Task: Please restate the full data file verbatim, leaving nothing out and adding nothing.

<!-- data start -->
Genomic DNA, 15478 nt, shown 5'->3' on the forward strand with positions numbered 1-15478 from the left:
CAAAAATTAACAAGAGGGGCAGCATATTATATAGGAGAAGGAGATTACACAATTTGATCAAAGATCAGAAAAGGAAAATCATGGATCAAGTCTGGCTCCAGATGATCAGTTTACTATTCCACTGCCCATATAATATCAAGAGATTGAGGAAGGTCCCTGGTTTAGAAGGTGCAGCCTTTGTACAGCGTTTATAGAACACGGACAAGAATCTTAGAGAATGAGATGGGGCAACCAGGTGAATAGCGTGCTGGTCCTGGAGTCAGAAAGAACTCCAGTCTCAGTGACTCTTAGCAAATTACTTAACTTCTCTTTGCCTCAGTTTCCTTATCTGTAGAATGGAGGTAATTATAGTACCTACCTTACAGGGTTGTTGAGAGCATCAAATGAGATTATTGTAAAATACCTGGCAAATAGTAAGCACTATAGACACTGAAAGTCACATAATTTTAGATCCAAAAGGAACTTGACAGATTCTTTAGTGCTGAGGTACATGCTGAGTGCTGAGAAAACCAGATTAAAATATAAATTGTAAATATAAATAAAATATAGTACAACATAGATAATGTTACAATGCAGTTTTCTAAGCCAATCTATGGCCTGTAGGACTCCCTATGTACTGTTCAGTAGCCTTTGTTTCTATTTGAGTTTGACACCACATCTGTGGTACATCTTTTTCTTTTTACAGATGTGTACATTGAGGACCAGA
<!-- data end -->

Genomic DNA, 15478 nt, shown 5'->3' on the forward strand with positions numbered 1-15478 from the left:
CAAAAATTAACAAGAGGGGCAGCATATTATATAGGAGAAGGAGATTACACAATTTGATCAAAGATCAGAAAAGGAAAATCATGGATCAAGTCTGGCTCCAGATGATCAGTTTACTATTCCACTGCCCATATAATATCAAGAGATTGAGGAAGGTCCCTGGTTTAGAAGGTGCAGCCTTTGTACAGCGTTTATAGAACACGGACAAGAATCTTAGAGAATGAGATGGGGCAACCAGGTGAATAGCGTGCTGGTCCTGGAGTCAGAAAGAACTCCAGTCTCAGTGACTCTTAGCAAATTACTTAACTTCTCTTTGCCTCAGTTTCCTTATCTGTAGAATGGAGGTAATTATAGTACCTACCTTACAGGGTTGTTGAGAGCATCAAATGAGATTATTGTAAAATACCTGGCAAATAGTAAGCACTATAGACACTGAAAGTCACATAATTTTAGATCCAAAAGGAACTTGACAGATTCTTTAGTGCTGAGGTACATGCTGAGTGCTGAGAAAACCAGATTAAAATATAAATTGTAAATATAAATAAAATATAGTACAACATAGATAATGTTACAATGCAGTTTTCTAAGCCAATCTATGGCCTGTAGGACTCCCTATGTACTGTTCAGTAGCCTTTGTTTCTATTTGAGTTTGACACCACATCTGTGGTACATCTTTTTCTTTTTACAGATGTGTACATTGAGGACCAGA